Health Affairs , vol.16, no.4 (July/August 1997): 167-175
Peter J. Cunningham, Ha T. Tu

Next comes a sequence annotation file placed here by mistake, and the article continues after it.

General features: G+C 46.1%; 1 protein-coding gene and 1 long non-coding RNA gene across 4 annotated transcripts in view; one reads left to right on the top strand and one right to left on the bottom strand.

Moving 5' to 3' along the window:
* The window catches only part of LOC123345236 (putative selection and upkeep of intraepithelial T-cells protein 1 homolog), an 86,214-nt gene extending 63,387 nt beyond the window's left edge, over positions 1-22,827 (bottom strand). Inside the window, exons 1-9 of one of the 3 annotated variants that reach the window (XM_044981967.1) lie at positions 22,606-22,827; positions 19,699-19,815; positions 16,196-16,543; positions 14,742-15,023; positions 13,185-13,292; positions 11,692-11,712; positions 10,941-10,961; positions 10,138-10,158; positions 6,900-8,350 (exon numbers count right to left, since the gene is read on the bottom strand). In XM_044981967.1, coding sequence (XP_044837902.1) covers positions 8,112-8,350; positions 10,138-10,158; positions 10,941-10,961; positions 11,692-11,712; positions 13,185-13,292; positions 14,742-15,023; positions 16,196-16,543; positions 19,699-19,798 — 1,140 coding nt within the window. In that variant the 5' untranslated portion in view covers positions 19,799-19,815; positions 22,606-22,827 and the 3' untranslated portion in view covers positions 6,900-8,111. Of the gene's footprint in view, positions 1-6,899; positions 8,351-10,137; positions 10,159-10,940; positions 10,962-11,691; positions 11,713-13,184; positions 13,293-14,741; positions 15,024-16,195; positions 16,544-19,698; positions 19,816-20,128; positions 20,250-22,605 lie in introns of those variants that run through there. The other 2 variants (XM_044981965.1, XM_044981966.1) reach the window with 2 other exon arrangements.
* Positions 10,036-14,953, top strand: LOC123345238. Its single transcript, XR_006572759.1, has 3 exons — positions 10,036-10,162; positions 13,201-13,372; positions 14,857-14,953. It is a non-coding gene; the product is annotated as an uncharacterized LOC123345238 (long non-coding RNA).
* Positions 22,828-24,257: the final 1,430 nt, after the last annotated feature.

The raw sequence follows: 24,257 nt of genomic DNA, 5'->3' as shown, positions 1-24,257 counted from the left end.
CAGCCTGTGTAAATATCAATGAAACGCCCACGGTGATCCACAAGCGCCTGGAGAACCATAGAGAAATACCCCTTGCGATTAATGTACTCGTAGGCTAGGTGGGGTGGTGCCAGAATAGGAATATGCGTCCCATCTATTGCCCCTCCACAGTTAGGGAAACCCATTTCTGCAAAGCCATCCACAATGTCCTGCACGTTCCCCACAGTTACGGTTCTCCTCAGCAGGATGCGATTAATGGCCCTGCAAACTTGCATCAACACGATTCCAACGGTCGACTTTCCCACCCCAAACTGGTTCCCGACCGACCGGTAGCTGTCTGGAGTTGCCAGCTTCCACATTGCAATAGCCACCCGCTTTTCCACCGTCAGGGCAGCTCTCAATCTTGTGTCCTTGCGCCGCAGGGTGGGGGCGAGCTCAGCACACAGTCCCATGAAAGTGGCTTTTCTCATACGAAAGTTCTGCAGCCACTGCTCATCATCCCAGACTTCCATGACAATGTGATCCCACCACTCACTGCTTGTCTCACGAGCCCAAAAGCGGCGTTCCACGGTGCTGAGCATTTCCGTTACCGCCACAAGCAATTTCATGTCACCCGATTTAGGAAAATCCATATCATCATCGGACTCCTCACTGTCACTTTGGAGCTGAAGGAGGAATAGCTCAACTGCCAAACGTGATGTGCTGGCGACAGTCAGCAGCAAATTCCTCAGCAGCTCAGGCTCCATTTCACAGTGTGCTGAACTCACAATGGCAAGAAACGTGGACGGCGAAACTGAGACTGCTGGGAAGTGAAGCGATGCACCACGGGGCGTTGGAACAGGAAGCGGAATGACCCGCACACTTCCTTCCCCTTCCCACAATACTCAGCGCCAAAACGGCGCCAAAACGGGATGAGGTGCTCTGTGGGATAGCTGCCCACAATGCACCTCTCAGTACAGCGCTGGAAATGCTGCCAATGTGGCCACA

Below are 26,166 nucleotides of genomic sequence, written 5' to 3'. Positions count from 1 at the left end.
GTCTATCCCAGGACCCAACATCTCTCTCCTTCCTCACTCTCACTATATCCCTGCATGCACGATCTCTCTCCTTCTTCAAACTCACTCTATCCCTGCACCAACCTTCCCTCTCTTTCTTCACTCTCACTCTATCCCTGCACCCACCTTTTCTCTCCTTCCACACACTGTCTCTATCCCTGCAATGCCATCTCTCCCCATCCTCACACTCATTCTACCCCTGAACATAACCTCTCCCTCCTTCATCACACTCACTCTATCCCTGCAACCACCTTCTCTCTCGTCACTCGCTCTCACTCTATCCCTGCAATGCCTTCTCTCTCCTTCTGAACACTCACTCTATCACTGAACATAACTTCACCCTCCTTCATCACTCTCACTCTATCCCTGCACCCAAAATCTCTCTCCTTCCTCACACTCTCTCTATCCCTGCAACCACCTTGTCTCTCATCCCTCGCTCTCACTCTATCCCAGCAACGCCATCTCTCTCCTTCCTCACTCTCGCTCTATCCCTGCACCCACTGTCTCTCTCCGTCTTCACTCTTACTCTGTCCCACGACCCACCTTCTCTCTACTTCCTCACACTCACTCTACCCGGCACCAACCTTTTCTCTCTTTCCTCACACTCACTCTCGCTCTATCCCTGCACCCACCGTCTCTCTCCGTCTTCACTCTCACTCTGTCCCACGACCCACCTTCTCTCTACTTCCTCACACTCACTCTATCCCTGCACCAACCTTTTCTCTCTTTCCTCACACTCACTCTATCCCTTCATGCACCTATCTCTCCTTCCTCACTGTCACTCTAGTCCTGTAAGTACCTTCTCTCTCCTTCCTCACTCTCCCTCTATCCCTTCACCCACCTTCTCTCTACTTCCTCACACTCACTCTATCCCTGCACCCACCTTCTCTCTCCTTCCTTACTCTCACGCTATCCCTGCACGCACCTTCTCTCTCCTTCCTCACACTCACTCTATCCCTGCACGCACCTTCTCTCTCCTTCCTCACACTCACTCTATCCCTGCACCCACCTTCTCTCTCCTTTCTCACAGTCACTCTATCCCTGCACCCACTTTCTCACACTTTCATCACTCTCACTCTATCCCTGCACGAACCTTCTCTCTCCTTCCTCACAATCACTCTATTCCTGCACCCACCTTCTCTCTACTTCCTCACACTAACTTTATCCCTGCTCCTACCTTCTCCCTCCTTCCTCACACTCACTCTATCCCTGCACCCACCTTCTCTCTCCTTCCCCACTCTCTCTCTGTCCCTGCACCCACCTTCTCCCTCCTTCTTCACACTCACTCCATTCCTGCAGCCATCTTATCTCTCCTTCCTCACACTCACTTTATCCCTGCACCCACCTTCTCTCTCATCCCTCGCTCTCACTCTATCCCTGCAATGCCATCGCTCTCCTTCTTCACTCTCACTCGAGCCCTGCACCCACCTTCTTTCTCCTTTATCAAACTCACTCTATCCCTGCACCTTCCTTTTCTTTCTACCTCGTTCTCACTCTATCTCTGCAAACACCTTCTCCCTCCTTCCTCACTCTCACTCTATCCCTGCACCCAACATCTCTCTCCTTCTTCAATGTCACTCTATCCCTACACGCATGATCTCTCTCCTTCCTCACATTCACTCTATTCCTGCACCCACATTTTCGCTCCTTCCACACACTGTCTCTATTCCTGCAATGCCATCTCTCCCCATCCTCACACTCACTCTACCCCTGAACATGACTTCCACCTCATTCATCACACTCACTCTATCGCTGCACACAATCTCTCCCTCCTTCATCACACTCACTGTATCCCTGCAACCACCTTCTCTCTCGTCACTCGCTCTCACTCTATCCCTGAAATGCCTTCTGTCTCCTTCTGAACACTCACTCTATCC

rends in the provision of uncompensated care were measured in three areas: hospitals, physicians and community health centers. There has not been an increase in the relative amount of uncompensated care provided by hospitals, but such care that has been provided is more concentrated among fewer hospitals. Private physicians provide an increasing amount of uncompensated care in terms of both charity care and bad debt, both perhaps related to greater numbers of underinsured patients. Community health centers have seen expanded revenue and have treated an increased number (but still a small percentage of the total) of uninsured patients. While it is difficult to make inferences about these trends, reduction in the provision of uncompensated care could result in decreased access to care for the uninsured.
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